# Formulae inquiry

# The prompt

Mathematical inquiry processes: Generate examples and counter-examples; conjecture, generalise and prove; analyse structure. Conceptual field of inquiry: Formulae linked to arrays; algebraic expressions.

The prompt is suitable for all classes in secondary school, with the amount of a teacher's guidance and instruction contingent on the students' level of independent inquiry skills and mathematical knowledge.

The inquiry starts with questions and statements about the prompt:

What do l, h and n stand for?

The formula works because 62 + 32 = 45 and there are 45 lines.

The length is twice the height.

Does the formula hold true if the ratio of l:h is different?

Is there a separate formula for square-shaped arrays?

Does the formula work for other rectangular arrays?

Are there separate formulas for the numbers of inside and outside lines?

Could n stand for the number of gaps between the lines? (Can we count an 'outside' gap as the same as an 'inside' gap?)

Does the formula have something to do with Pythagoras' Theorem where n stands for the square on the hypotenuse?

We should draw another rectangle to check the formula works.

After the initial stage the teacher might define the variables, at least at the start of the inquiry, as follows: l - length of the rectangle, h - height of the rectangle, n - number of lines or sticks.

The prompt intrigues students and they search enthusiastically for other arrays with lengths and widths that satisfy the formula. They quickly realise that the formula does not work in most cases.

Conjectures

So what is it about the rectangle in the prompt that is special? Could it be that the length of the array is twice the height? Or do both the length and height have to be multiples of three? The teacher should share students' conjectures as they arise in the inquiry.

The formula works for the array in the prompt because the length and height are consecutive triangular numbers. If students do not 'discover' this themselves, the teacher can lead them towards the idea using the examples they have (see the Exploration section below).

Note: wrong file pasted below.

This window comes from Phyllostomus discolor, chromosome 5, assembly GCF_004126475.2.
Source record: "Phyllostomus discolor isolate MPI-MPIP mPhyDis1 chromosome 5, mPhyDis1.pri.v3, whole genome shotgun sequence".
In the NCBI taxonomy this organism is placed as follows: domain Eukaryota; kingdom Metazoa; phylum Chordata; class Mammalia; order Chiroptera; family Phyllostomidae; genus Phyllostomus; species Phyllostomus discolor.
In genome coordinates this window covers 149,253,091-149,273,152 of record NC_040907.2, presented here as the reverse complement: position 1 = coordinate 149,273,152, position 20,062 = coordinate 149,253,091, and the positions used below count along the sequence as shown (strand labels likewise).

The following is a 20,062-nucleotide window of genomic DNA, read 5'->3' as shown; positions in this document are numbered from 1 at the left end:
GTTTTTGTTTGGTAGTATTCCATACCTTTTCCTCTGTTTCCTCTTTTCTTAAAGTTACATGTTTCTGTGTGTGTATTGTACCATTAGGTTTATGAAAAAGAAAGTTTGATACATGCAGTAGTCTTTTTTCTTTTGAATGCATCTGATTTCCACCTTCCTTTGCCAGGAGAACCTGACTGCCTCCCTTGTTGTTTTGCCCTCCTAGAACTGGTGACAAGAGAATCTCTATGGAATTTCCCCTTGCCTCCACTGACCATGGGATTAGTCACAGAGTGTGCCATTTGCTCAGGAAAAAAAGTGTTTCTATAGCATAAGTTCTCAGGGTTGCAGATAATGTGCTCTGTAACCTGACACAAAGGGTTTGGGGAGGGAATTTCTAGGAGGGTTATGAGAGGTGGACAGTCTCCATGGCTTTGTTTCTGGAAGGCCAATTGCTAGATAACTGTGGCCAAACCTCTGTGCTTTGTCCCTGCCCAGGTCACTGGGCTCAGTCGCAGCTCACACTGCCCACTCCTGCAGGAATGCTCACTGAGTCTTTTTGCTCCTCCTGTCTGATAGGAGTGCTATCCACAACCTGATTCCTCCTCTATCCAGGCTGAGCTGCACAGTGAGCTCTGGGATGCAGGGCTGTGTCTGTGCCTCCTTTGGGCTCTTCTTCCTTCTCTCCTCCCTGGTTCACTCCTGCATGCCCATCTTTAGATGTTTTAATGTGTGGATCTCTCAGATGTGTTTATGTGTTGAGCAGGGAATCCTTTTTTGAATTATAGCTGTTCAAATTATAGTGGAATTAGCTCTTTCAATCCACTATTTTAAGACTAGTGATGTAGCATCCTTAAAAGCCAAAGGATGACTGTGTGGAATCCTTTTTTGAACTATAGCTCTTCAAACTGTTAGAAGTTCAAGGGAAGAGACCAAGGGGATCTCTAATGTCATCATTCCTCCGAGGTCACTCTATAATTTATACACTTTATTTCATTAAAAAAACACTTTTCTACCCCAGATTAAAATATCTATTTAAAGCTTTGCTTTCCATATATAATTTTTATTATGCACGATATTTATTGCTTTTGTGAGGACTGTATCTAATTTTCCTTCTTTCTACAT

There are a variety of lines of inquiry at different levels of challenge that follow from this first phase. Three are outlined in this PowerPoint designed for a structured inquiry.

Updated January 2024

# Exploration

If the class explores systematically, students soon find the smallest case that satisfies the formula (length 3, height 1). This leads to speculation that the next one after the 3-by-1 and 6-by-3 rectangles is 9-by-6 by using multiples of three.

That proves to be close but not quite right. The teacher encourages students to change the length or height by one and check.

### With the first three results involving 1, 3, 6, and 10 the teacher focuses students' attention on the sequence. If the class does not recognise the triangular numbers, then the teacher reminds them of the sequence - perhaps supporting an explanation with diagrams.

Another period of exploration might follow when the teacher asks if the triangular numbers have to be consecutive.

# Deducing a formula and proof

An analysis of the structure of the array helps students develop another formula for the number of lines. The formula works for all rectangular arrays.

By colouring the lines in the way shown in the illustration, students can understand how to develop a formula from the structure of the array. There are 4 x 6 red lines, where 6 is the length and 4 is one more than the height. Similarly, there are 7 x 3 green lines, where 3 is the height and 7 is one more than the length.